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The Widening Racial Homeownership Gap

Stephen Leifer - Monday, August 12, 2019

by Seth Welborn


Data from the U.S. Census Bureau indicates that black homeownership has fallen to 40.6% as of Q2 2019. Bloomberg reports that this is the lowest rate since around 1970, and rates for all other minority groups were down as well.

According to Bloomberg, the gap between white and black and white homeowners has increased, driven in part by rising starter home prices, pushing many renters out of the market. The homeownership rate for all Americans fell in Q2 2019 to the lowest rate since 2017, while the number of new homeowner households grew by only 585,000, a third of the year-earlier level and the fewest since 2006.

“The trends in the homeownership rate reflect a broader racial chasm in who is able to acquire the American dream,” Ralph McLaughlin, Deputy Chief Economist at CoreLogic Inc., said in an interview with Bloomberg. “Black homeowners are much more rare today than any time in the last 50 years.”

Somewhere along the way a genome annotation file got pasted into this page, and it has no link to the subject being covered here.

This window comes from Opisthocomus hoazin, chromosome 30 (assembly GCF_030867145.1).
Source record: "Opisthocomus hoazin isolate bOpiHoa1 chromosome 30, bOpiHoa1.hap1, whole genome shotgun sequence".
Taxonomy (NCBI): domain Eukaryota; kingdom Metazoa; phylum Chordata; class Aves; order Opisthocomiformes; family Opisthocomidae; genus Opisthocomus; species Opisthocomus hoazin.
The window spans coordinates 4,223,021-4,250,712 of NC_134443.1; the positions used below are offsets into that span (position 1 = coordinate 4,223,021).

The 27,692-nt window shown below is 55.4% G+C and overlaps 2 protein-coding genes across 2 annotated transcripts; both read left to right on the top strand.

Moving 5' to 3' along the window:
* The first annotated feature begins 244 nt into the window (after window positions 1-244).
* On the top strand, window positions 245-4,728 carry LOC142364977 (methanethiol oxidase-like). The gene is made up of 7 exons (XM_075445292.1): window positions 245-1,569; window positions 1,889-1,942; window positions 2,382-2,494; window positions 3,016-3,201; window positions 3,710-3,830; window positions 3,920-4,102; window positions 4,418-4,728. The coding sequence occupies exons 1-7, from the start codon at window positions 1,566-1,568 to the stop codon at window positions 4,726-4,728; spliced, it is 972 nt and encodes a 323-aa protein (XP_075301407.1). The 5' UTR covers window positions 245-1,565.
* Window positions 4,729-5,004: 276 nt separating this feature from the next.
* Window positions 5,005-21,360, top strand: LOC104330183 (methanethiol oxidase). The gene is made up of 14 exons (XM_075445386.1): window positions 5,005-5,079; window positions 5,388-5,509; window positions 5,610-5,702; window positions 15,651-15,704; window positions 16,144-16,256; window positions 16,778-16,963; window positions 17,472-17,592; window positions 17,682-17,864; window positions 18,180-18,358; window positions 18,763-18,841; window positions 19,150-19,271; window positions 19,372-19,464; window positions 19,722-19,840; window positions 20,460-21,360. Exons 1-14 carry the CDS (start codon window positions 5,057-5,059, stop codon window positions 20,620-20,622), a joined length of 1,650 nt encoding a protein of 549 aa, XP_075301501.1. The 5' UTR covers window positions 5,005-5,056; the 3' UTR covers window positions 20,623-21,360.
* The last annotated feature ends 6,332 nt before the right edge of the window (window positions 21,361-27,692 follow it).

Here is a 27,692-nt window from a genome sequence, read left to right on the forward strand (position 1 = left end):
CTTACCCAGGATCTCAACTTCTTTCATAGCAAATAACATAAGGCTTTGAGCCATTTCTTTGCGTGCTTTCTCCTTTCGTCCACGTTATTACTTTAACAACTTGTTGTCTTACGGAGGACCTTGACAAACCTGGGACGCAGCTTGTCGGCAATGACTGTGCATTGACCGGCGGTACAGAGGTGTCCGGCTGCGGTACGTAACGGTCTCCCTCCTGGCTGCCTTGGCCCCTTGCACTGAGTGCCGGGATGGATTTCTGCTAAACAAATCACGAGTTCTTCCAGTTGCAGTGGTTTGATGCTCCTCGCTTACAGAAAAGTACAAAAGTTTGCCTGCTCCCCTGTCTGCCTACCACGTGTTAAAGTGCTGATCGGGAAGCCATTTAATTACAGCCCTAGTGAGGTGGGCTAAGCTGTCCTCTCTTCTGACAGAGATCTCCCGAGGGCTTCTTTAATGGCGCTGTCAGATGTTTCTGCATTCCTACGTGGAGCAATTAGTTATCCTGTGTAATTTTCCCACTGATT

According to a NeighborWorks America survey, the road to ownership is particularly fraught with hardships for minority communities. The belief that they lacked the financial planning skills and knowledge was a key factor that's keeping these communities (especially African Americans and Hispanics) away from homeownership. "As a result, the gap between homeownership and renting still exceeds the overall national average," the survey said.

The Survey indicated that minorities are more focused on paying bills and everyday expenses than buying a home. Twenty-one percent of black adults said their most important financial goal for 2019 was to pay bills and everyday expenses, with 6% saving for a home as their No. 1 financial goal. Among Hispanics, 20% said paying down credit card debt was their top financial goal for 2019 with merely 8% of this demographic ranking saving for a down payment to buy a home as most important.

While 30% of those surveyed said they are not confident in their ability to withstand a financial emergency, 34% of black and Hispanic adults expressed this lack of confidence, the survey found.


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